Micron M510DC Enterprise SSD Review

Read The Review On Tom's IT Pro

Micron kicks off the party a bit early this year with the release of its M510DC. This new SSD marks the debut of Micron 16nm NAND in an enterprise-class SSD. Questions have been looming about whether the endurance of 16nm and 15nm lithography NAND is suitable for more demanding applications. 2D planar NAND has enough gas in its tank to get us to the 3D NAND promised land. However, make no mistake: the planar NAND gravy train is rolling to a stop.

Intel is on the bench for this generation of NAND, but Micron intends to prove 16nm MLC's viability in the enterprise. Each successive generation of 2D NAND has increased its yield ramps faster and faster simply due to the manufacturing experience gained with the previous generations. Unfortunately, the learning process has to begin anew with 3D NAND, which will lead to increased manufacturing time and lower yields during the initial runs. This ultimately equates to extra cost.

These last vestiges of 2D NAND are very cost-effective because the tooling, expertise and processes are all standard by now, and Micron designed the M510DC to offer great performance at a cutthroat price point. Cost is always a critical component of any product, but there is a fearsome lineup of defending SSD champs already on the field. Now it's Micron's turn to see if they can hit a home run. Join us on Tom's IT Pro to see if the M510DC makes the cut to be Micron's latest MVP.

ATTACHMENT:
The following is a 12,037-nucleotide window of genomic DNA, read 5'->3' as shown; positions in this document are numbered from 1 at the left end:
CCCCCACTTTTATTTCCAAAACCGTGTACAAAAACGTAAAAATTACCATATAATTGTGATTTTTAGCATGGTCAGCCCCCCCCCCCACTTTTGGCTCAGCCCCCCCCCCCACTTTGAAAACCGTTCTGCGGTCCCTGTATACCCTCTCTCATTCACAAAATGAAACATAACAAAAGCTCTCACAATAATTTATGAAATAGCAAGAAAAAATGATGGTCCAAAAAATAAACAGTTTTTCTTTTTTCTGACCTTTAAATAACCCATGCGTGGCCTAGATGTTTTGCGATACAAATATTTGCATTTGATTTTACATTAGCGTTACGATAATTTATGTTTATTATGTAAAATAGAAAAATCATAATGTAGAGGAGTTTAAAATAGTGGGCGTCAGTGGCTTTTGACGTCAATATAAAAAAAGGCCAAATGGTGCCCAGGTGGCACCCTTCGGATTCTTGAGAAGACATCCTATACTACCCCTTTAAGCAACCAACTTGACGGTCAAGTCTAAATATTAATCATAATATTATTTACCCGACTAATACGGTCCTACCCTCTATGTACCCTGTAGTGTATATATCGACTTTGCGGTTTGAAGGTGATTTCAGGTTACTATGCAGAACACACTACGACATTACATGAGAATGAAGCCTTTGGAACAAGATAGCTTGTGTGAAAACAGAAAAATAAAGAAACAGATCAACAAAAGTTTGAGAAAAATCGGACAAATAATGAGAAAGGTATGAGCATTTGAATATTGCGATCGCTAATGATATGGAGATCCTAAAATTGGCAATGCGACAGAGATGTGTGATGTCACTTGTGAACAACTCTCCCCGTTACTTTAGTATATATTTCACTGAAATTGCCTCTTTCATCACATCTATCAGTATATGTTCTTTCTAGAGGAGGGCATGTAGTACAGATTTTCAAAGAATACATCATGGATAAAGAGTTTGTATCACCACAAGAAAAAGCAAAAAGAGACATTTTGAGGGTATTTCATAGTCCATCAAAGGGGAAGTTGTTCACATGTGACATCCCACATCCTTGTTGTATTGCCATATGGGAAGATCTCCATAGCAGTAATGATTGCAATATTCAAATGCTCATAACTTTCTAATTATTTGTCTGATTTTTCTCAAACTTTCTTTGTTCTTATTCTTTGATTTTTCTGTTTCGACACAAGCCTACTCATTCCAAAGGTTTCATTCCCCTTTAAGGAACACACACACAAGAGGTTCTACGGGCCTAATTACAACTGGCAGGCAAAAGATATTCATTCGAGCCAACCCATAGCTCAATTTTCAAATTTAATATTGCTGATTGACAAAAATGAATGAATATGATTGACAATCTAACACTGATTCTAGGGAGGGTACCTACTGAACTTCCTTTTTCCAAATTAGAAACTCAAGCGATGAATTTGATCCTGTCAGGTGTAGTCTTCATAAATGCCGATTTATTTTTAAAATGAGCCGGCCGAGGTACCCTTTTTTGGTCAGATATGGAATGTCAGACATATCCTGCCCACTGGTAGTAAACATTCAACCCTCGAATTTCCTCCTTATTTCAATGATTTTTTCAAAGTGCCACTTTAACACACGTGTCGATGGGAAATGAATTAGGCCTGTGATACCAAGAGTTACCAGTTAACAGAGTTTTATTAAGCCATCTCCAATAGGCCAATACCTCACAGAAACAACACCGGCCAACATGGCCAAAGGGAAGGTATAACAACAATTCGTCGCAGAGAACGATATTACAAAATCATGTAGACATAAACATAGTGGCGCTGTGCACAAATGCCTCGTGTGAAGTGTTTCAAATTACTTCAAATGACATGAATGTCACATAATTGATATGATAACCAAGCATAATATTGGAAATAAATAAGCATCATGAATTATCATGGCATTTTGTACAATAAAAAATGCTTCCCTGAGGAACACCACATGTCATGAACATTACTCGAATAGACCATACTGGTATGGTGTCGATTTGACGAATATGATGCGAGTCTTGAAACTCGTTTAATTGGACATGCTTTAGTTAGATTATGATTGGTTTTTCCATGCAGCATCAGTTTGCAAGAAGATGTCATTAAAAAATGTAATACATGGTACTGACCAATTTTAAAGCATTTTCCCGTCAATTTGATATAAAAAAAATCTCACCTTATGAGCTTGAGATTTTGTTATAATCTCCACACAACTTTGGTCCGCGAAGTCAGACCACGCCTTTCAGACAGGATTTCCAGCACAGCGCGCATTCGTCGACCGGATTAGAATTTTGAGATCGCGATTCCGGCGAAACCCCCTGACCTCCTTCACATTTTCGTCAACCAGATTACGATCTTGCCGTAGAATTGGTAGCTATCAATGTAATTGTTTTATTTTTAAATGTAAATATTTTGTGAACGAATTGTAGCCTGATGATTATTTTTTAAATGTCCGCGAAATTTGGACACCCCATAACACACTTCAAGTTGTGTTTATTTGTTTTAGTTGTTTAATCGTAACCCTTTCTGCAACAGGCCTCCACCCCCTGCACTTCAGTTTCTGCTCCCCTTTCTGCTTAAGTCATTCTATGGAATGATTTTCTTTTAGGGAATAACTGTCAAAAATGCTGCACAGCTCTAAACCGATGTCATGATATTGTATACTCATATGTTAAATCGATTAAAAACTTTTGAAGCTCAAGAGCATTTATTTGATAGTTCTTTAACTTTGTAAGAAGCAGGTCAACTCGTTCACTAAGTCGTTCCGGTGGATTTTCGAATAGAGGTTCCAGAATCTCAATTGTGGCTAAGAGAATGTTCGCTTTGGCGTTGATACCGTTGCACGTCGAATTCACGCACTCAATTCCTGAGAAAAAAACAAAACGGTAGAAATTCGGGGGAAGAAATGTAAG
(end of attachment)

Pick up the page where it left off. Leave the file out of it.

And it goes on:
MORE: How We Test Enterprise SSDs

Paul Alcorn is a Contributing Editor for Tom's IT Pro, covering Storage. Follow him on Twitter and on Google+.

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Paul Alcorn
Managing Editor: News and Emerging Tech

Paul Alcorn is the Managing Editor: News and Emerging Tech for Tom's Hardware US. He also writes news and reviews on CPUs, storage, and enterprise hardware.

  • 2Be_or_Not2Be
    Even if you consider the M510DC to be used primary for read-intensive loads, I'd still stick with the Intel S3610 for better endurance, capacity, and performance.